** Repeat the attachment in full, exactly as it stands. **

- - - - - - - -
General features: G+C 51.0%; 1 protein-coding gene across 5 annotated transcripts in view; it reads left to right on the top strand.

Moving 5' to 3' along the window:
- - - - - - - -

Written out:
General features: G+C 51.0%; 1 protein-coding gene across 5 annotated transcripts in view; it reads left to right on the top strand.

Moving 5' to 3' along the window: